Promoting the Law Enforcement Code of Ethics Through Leadership
To maintain their reputations as trustworthy and ethical institutions, law enforcement organizations must employ a strict code of ethics. This code is generally expressed as a recorded statement of expectations for employee conduct and an overarching commitment made by the organization to maintain a specific set of ethical standards. The public administrators who lead law enforcement organizations (sheriffs, police chiefs and commissioners) must enforce this code, as doing so may prevent employees from partaking in unethical behavior and ultimately, minimize the risk of legal or social disputes that could harm the organization. By honing their ability to lead and coordinate public organizations, public administrators can ensure law enforcement personnel follow local and national codes of ethics, thereby cultivating potential future administrators who will uphold ethical standards and practices in law enforcement.
The International Association of Chiefs of Police Set the Standard for Law Enforcement Codes of Ethics
The International Association of Chiefs of Police (IACP) is a professional organization that provides law enforcement officers and public administrators access to educational resources and support. While all public law enforcement agencies and departments have distinct codes of ethics, the IACP developed its own Law Enforcement Code of Ethics in 1957; this code serves as a global baseline for law enforcement codes. The IACP calls its code “a preface to the mission and commitment law enforcement agencies make to the public they serve.” It outlines basic principles of law enforcement, such as serving and protecting the community; keeping one’s private life beyond reproach; and upholding the public trust. The IACP’s code of ethics represents a definitive example of the expectations that public administrators must set when drafting a code of ethics for new organizations, or amending an existing code being used by a law enforcement entity.
A Broad Range of Conduct That Can Be Enforced Using a Code of Ethics
Law enforcement organizations utilize a code of ethics to protect their integrity while prioritizing the public interest; in the event that internal review or public complaints expose an officer or group of officers as noncompliant with ethical standards, law enforcement administrators have the power to impose significant consequences. In this regard, law enforcement organizations have uniquely broad control over officers’ conduct, irrespective of whether an officer is on or off duty.
The extent of a public administrator’s ability to regulate the behavior of law enforcement officers has been solidified in a landmark U.S. Supreme Court ruling. In the case of Kelley vs. Suffolk County Police Department (1975), the plaintiff sought to avoid uniform regulations that required him to cut his hair, citing the “right to free speech” granted by the 1st Amendment and the “right to due process” as granted by the 14th Amendment as his defense. In the end, The Supreme Court determined that the police department had the right to limit the length of an officer’s hair on the grounds that doing so supports the overall need for discipline, esprit de corps, and uniformity within the department. This legal precedent gave public administrators greater oversight in implementing rules, regulations, and a code of ethics within law enforcement organizations, as the court acknowledged that while some rules may encroach upon freedom of choice in personal matters, they are legally enforceable so long as they reasonably advance the organization’s overall mission and do not encourage participation in illicit behavior. Administrative oversight over officer conduct has continued to expand, with administrators now able to cite their department’s code of ethics when penalizing law enforcement employees for acts that would indirectly impact private citizens—for instance, granting an administrator the right to terminate an employee whose personal social media conduct violates ethical standards.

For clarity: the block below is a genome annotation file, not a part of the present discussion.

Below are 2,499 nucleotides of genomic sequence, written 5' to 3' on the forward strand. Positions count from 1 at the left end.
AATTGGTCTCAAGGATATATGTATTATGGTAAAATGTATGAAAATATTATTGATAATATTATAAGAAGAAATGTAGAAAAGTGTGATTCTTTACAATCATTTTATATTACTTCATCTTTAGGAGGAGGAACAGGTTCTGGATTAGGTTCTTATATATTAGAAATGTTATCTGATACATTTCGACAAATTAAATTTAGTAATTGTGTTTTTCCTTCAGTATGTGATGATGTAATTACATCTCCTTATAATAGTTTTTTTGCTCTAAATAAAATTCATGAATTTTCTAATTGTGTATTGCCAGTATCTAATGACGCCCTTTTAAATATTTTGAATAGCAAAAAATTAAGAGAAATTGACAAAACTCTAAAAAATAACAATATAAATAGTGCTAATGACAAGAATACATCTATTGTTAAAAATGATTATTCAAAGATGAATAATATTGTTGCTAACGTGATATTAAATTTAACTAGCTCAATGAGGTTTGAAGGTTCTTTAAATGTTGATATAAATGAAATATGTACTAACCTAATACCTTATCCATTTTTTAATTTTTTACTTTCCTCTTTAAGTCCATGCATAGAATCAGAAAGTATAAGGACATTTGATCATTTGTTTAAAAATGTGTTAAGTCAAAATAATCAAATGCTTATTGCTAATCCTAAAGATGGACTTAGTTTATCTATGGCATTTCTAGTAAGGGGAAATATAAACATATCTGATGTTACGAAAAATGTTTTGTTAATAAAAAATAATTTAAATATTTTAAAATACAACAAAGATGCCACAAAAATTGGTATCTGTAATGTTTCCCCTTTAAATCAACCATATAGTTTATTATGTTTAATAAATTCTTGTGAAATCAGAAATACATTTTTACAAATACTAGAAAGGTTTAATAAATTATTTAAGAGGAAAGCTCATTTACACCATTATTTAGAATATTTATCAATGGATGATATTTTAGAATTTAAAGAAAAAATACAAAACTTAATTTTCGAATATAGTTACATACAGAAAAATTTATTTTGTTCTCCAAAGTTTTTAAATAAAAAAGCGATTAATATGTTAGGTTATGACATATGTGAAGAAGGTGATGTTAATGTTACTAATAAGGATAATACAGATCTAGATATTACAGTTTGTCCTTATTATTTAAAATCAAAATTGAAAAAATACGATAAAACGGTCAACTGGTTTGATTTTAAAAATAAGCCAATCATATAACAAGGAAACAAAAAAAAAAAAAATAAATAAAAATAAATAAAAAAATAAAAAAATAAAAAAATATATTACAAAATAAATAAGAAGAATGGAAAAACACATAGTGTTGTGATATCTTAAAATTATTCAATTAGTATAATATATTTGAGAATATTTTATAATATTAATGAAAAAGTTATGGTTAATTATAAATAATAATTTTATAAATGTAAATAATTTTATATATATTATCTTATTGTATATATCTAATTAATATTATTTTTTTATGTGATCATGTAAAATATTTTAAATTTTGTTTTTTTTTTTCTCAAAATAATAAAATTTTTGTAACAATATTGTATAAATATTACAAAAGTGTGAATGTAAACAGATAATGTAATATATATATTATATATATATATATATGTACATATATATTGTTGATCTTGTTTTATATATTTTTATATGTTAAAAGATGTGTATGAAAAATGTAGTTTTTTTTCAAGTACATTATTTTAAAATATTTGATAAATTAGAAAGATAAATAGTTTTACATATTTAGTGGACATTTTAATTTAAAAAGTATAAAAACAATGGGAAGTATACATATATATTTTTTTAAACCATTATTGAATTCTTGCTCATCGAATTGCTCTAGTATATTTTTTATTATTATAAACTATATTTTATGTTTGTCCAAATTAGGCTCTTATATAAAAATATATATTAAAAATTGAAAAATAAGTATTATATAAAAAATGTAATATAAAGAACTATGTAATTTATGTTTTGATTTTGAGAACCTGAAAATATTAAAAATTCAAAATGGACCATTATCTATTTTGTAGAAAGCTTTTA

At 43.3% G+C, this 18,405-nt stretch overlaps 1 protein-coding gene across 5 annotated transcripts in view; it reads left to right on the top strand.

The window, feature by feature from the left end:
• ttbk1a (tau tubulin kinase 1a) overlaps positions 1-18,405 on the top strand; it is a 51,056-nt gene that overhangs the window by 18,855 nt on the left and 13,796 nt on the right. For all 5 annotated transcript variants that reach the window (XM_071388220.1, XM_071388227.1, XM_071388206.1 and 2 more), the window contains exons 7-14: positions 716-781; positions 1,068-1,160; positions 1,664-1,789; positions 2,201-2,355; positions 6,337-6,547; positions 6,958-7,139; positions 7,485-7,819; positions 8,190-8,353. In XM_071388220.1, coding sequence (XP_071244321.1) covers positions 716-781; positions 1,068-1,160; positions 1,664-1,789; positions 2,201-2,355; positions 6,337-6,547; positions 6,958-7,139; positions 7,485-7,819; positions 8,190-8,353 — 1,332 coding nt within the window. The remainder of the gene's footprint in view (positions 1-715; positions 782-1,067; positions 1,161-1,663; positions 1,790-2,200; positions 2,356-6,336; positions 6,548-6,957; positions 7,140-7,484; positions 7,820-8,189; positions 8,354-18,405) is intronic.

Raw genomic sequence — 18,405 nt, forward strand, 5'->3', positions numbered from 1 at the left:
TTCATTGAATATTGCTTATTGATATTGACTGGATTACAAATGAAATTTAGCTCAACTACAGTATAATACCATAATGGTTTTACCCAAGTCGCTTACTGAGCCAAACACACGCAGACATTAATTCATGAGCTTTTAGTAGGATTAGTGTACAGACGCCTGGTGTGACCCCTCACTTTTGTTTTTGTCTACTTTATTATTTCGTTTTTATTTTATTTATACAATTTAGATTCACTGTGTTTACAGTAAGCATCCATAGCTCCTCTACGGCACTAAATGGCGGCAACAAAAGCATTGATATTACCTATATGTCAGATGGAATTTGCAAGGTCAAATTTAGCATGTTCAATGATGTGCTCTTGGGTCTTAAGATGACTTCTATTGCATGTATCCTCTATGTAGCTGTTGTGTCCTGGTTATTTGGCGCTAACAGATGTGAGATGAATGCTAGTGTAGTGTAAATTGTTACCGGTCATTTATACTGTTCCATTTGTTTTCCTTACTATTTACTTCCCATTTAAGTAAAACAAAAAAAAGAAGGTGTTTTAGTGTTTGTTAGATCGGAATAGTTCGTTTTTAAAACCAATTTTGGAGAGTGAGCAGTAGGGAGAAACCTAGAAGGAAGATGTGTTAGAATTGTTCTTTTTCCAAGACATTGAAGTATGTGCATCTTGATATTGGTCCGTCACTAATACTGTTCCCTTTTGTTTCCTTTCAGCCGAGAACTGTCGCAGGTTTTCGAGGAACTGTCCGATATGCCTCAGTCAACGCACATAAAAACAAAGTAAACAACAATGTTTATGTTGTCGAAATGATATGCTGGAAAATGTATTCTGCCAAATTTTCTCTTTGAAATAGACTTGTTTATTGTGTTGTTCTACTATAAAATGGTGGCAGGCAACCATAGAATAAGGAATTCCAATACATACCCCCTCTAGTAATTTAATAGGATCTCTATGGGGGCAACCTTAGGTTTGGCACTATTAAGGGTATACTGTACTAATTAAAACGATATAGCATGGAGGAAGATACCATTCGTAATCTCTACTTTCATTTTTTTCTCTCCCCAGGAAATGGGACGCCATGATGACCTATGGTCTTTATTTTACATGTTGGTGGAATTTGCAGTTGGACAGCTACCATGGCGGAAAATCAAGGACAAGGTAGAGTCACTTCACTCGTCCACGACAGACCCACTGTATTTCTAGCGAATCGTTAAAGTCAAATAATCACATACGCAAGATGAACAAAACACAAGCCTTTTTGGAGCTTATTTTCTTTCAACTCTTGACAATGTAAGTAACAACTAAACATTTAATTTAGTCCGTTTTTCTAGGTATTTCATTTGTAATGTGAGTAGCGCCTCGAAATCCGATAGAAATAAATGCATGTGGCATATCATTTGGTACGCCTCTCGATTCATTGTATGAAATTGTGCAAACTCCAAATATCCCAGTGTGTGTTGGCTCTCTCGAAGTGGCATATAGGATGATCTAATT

Leadership Programs Help Administrators Promote Ethical Standards
The IACP offers two programs that highlight opportunities for officers to pursue public administration roles within law enforcement leadership—the Leadership in Police Organization program and the Women’s Leadership Institute. The Leadership in Police Organization (LPO) program is the IACP’s flagship leadership development and training program, which is derived from a leadership course previously offered by the U.S. Military Academy Preparatory School at West Point, but altered to meet the unique educational needs of law enforcement organizations. This three-week interactive course teaches behavioral science principles and leadership practices that can enhance an officer’s ability to successfully build effective teams by providing them with the cognitive tools necessary to train all officers, regardless of rank, to be confident leaders. Students of the LPO program are given an in-depth understanding of the concept of dispersed leadership, which suggests that leadership is not the exclusive domain of senior ranks. By applying dispersed leadership to their own administrative strategy, law enforcement administrators can ensure that officers under their purview will be compelled to value the Law Enforcement Code of Ethics and conduct all activities in a consistent and ethical manner.